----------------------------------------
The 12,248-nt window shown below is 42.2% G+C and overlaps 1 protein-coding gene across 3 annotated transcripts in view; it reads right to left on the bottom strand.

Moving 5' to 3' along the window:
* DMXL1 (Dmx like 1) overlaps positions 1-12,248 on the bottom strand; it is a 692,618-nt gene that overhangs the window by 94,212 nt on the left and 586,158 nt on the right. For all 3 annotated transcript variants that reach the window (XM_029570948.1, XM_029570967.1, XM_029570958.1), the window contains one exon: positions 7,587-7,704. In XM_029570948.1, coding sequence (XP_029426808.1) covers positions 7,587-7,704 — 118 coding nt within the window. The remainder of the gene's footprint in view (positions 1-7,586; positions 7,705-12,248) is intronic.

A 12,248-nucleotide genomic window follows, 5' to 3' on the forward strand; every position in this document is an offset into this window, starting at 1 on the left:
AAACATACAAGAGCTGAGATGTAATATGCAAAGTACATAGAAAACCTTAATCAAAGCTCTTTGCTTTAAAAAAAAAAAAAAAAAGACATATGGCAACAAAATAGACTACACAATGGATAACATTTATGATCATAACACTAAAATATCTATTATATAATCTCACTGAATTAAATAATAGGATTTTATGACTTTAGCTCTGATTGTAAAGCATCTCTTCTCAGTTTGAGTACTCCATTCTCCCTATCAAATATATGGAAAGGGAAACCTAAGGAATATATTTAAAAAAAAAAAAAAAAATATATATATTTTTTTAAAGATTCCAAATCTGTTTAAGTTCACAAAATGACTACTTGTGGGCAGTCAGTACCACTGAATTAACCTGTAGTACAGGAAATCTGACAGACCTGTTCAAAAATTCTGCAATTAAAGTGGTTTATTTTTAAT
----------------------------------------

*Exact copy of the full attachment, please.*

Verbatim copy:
The 12,248-nt window shown below is 42.2% G+C and overlaps 1 protein-coding gene across 3 annotated transcripts in view; it reads right to left on the bottom strand.

Moving 5' to 3' along the window:
* DMXL1 (Dmx like 1) overlaps positions 1-12,248 on the bottom strand; it is a 692,618-nt gene that overhangs the window by 94,212 nt on the left and 586,158 nt on the right. For all 3 annotated transcript variants that reach the window (XM_029570948.1, XM_029570967.1, XM_029570958.1), the window contains one exon: positions 7,587-7,704. In XM_029570948.1, coding sequence (XP_029426808.1) covers positions 7,587-7,704 — 118 coding nt within the window. The remainder of the gene's footprint in view (positions 1-7,586; positions 7,705-12,248) is intronic.

A 12,248-nucleotide genomic window follows, 5' to 3' on the forward strand; every position in this document is an offset into this window, starting at 1 on the left:
AAACATACAAGAGCTGAGATGTAATATGCAAAGTACATAGAAAACCTTAATCAAAGCTCTTTGCTTTAAAAAAAAAAAAAAAAAGACATATGGCAACAAAATAGACTACACAATGGATAACATTTATGATCATAACACTAAAATATCTATTATATAATCTCACTGAATTAAATAATAGGATTTTATGACTTTAGCTCTGATTGTAAAGCATCTCTTCTCAGTTTGAGTACTCCATTCTCCCTATCAAATATATGGAAAGGGAAACCTAAGGAATATATTTAAAAAAAAAAAAAAAAATATATATATTTTTTTAAAGATTCCAAATCTGTTTAAGTTCACAAAATGACTACTTGTGGGCAGTCAGTACCACTGAATTAACCTGTAGTACAGGAAATCTGACAGACCTGTTCAAAAATTCTGCAATTAAAGTGGTTTATTTTTAAT